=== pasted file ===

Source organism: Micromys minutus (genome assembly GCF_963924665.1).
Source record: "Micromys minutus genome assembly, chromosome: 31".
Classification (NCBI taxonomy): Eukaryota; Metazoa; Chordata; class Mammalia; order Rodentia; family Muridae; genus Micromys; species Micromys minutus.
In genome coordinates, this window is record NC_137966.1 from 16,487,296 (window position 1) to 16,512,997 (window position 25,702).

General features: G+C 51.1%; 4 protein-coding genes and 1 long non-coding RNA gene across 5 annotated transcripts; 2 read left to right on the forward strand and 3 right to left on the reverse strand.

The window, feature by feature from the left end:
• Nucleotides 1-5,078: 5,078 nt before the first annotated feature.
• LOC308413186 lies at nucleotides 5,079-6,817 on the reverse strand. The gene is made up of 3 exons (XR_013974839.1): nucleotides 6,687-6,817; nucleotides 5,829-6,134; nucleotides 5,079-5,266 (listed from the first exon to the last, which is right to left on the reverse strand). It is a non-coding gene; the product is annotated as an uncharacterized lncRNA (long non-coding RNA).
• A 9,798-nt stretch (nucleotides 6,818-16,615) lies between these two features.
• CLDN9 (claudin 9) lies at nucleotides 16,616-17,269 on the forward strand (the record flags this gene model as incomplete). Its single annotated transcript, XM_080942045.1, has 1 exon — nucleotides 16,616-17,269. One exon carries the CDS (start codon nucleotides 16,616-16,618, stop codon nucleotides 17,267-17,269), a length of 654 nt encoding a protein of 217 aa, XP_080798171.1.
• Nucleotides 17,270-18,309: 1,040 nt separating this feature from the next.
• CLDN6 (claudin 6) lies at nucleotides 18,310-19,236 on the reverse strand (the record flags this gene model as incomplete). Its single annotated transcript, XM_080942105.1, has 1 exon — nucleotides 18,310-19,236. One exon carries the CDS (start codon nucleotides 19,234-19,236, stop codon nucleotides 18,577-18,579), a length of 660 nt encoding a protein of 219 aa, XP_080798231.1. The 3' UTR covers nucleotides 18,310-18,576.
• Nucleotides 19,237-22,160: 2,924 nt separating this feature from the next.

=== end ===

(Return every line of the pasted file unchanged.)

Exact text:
Source organism: Micromys minutus (genome assembly GCF_963924665.1).
Source record: "Micromys minutus genome assembly, chromosome: 31".
Classification (NCBI taxonomy): Eukaryota; Metazoa; Chordata; class Mammalia; order Rodentia; family Muridae; genus Micromys; species Micromys minutus.
In genome coordinates, this window is record NC_137966.1 from 16,487,296 (window position 1) to 16,512,997 (window position 25,702).

General features: G+C 51.1%; 4 protein-coding genes and 1 long non-coding RNA gene across 5 annotated transcripts; 2 read left to right on the forward strand and 3 right to left on the reverse strand.

The window, feature by feature from the left end:
• Nucleotides 1-5,078: 5,078 nt before the first annotated feature.
• LOC308413186 lies at nucleotides 5,079-6,817 on the reverse strand. The gene is made up of 3 exons (XR_013974839.1): nucleotides 6,687-6,817; nucleotides 5,829-6,134; nucleotides 5,079-5,266 (listed from the first exon to the last, which is right to left on the reverse strand). It is a non-coding gene; the product is annotated as an uncharacterized lncRNA (long non-coding RNA).
• A 9,798-nt stretch (nucleotides 6,818-16,615) lies between these two features.
• CLDN9 (claudin 9) lies at nucleotides 16,616-17,269 on the forward strand (the record flags this gene model as incomplete). Its single annotated transcript, XM_080942045.1, has 1 exon — nucleotides 16,616-17,269. One exon carries the CDS (start codon nucleotides 16,616-16,618, stop codon nucleotides 17,267-17,269), a length of 654 nt encoding a protein of 217 aa, XP_080798171.1.
• Nucleotides 17,270-18,309: 1,040 nt separating this feature from the next.
• CLDN6 (claudin 6) lies at nucleotides 18,310-19,236 on the reverse strand (the record flags this gene model as incomplete). Its single annotated transcript, XM_080942105.1, has 1 exon — nucleotides 18,310-19,236. One exon carries the CDS (start codon nucleotides 19,234-19,236, stop codon nucleotides 18,577-18,579), a length of 660 nt encoding a protein of 219 aa, XP_080798231.1. The 3' UTR covers nucleotides 18,310-18,576.
• Nucleotides 19,237-22,160: 2,924 nt separating this feature from the next.